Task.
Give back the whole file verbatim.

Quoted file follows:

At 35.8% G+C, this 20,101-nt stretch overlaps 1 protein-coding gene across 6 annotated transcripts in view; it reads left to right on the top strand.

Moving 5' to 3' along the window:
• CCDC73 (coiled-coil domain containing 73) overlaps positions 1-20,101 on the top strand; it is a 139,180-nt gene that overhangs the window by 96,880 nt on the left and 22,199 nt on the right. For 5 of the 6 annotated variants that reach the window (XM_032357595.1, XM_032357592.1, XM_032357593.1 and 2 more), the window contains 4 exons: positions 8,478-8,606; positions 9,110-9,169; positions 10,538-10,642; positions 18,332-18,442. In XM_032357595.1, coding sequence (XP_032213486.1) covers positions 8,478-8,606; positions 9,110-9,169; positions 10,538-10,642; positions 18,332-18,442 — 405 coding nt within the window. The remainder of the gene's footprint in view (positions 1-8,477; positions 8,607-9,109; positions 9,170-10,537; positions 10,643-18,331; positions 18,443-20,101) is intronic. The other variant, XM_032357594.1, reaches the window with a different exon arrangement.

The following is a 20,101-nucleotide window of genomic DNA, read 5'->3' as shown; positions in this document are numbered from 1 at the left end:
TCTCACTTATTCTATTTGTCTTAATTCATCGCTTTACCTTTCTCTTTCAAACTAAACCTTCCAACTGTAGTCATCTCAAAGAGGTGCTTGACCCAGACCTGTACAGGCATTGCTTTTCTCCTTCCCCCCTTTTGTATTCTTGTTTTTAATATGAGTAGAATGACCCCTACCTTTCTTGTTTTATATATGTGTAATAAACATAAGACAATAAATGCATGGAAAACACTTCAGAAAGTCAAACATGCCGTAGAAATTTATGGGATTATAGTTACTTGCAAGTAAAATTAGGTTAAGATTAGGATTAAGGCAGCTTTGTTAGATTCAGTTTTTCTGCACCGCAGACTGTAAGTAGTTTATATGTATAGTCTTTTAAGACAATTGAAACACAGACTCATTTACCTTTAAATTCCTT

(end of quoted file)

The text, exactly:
At 35.8% G+C, this 20,101-nt stretch overlaps 1 protein-coding gene across 6 annotated transcripts in view; it reads left to right on the top strand.

Moving 5' to 3' along the window:
• CCDC73 (coiled-coil domain containing 73) overlaps positions 1-20,101 on the top strand; it is a 139,180-nt gene that overhangs the window by 96,880 nt on the left and 22,199 nt on the right. For 5 of the 6 annotated variants that reach the window (XM_032357595.1, XM_032357592.1, XM_032357593.1 and 2 more), the window contains 4 exons: positions 8,478-8,606; positions 9,110-9,169; positions 10,538-10,642; positions 18,332-18,442. In XM_032357595.1, coding sequence (XP_032213486.1) covers positions 8,478-8,606; positions 9,110-9,169; positions 10,538-10,642; positions 18,332-18,442 — 405 coding nt within the window. The remainder of the gene's footprint in view (positions 1-8,477; positions 8,607-9,109; positions 9,170-10,537; positions 10,643-18,331; positions 18,443-20,101) is intronic. The other variant, XM_032357594.1, reaches the window with a different exon arrangement.

The following is a 20,101-nucleotide window of genomic DNA, read 5'->3' as shown; positions in this document are numbered from 1 at the left end:
TCTCACTTATTCTATTTGTCTTAATTCATCGCTTTACCTTTCTCTTTCAAACTAAACCTTCCAACTGTAGTCATCTCAAAGAGGTGCTTGACCCAGACCTGTACAGGCATTGCTTTTCTCCTTCCCCCCTTTTGTATTCTTGTTTTTAATATGAGTAGAATGACCCCTACCTTTCTTGTTTTATATATGTGTAATAAACATAAGACAATAAATGCATGGAAAACACTTCAGAAAGTCAAACATGCCGTAGAAATTTATGGGATTATAGTTACTTGCAAGTAAAATTAGGTTAAGATTAGGATTAAGGCAGCTTTGTTAGATTCAGTTTTTCTGCACCGCAGACTGTAAGTAGTTTATATGTATAGTCTTTTAAGACAATTGAAACACAGACTCATTTACCTTTAAATTCCTT